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How Do Universities Design Online Programs?

Whenever possible, allow, encourage, or require the learner to be an active participant in the experience, rather than simply a passive receiver of information.

Jim Frey, Learning Experience Design Consultant at Jackrabbit LX

The global online education industry will reportedly grow from $107 billion in 2015 to $325 billion in 2025, tripling in size over the next decade. And in 2017 alone, the education technology industry received $8.15 billion in investments and generated nearly $200 billion in revenue. The edtech industry and online education as a whole are brand new fields. This is mainly due to advances in technology, such as the internet, streaming, and cloud computing. However, the concept has roots that date back centuries.

In 1728, Caleb Philipps put out an advertisement in the Boston Gazette for students who wished to learn shorthand script through weekly mailed lessons. A century later, Sir Isaac Pitman taught the same subject in the United Kingdom but included an element of interactivity. The new postal system, facilitated through the new rail system, made communication throughout the country faster than ever before, so Pitman began sending corrections back to his students by mail, thus creating the first distance learning system based on feedback.

Eric Paul Friedman

“There don’t have to be many differences [between in-person and distance learning] in terms of what you’re trying to teach and the objectives of the course. What ends up being different are the mechanisms by which the instructors and faculty are delivering the course and how the students are receiving them,” explains Eric Paul Friedman, director of digital learning at the John F. Kennedy Center for the Performing Arts.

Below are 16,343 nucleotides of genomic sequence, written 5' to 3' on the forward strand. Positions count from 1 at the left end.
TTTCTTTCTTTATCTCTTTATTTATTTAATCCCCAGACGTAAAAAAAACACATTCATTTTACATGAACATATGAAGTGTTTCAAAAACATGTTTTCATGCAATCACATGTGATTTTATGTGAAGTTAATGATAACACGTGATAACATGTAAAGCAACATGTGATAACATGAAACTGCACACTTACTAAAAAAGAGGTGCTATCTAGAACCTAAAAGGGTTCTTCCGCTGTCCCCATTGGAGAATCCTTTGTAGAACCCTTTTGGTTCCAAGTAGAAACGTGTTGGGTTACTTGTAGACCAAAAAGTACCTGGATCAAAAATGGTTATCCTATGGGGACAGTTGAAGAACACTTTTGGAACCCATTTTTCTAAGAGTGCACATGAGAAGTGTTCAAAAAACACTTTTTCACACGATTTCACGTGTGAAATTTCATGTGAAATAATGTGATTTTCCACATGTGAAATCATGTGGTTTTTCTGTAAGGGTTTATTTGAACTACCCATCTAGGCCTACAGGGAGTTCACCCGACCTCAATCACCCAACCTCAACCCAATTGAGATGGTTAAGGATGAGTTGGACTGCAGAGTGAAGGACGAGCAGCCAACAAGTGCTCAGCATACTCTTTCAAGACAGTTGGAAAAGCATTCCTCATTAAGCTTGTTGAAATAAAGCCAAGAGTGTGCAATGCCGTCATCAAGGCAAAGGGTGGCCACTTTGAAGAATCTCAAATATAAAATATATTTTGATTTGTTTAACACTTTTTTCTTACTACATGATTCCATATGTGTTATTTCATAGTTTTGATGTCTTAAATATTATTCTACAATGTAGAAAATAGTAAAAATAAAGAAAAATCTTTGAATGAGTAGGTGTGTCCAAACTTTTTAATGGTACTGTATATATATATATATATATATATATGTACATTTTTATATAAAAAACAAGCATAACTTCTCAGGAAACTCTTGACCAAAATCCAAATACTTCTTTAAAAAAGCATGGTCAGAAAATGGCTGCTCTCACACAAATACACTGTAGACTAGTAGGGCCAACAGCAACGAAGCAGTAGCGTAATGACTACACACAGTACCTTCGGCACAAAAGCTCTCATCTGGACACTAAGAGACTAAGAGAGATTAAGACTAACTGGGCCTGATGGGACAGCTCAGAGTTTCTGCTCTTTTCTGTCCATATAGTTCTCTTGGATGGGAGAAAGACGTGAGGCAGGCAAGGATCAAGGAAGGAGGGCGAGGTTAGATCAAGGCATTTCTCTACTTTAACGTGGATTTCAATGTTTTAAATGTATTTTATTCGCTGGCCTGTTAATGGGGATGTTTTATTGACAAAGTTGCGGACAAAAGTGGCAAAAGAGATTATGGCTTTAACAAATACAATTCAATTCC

Friedman recently joined the JFK Center for the Performing Arts in Washington DC to build out its online education division. Before that, he spent over a decade leading online course design and delivery at Boston University. The university offered its first online program in 2002 and has since expanded its online education across more than 50 programs. Students can enroll and complete any number of graduate degrees and certificate programs, including a master’s degree in taxation law, a doctorate in music education, a certificate in data analytics, and more.

“Online course design and delivery was a thing 15 years ago, but it wasn’t as big as it is today. A lot of people were doing it in a rudimentary way,” he recalls. “I got excited because I saw what we could do. We could be doing this on a huge scale and getting really great material in front of people.”

How Has Online Education Evolved?

We have come a long way in 200 years. Most schools in the U.S. today include an element of online education. At the university level, schools provide online supplements to on-campus classes, hybrid (on-campus and online) programs, and even entirely online degrees. However, designing an online course is so much more than transferring what has worked in a classroom onto the web.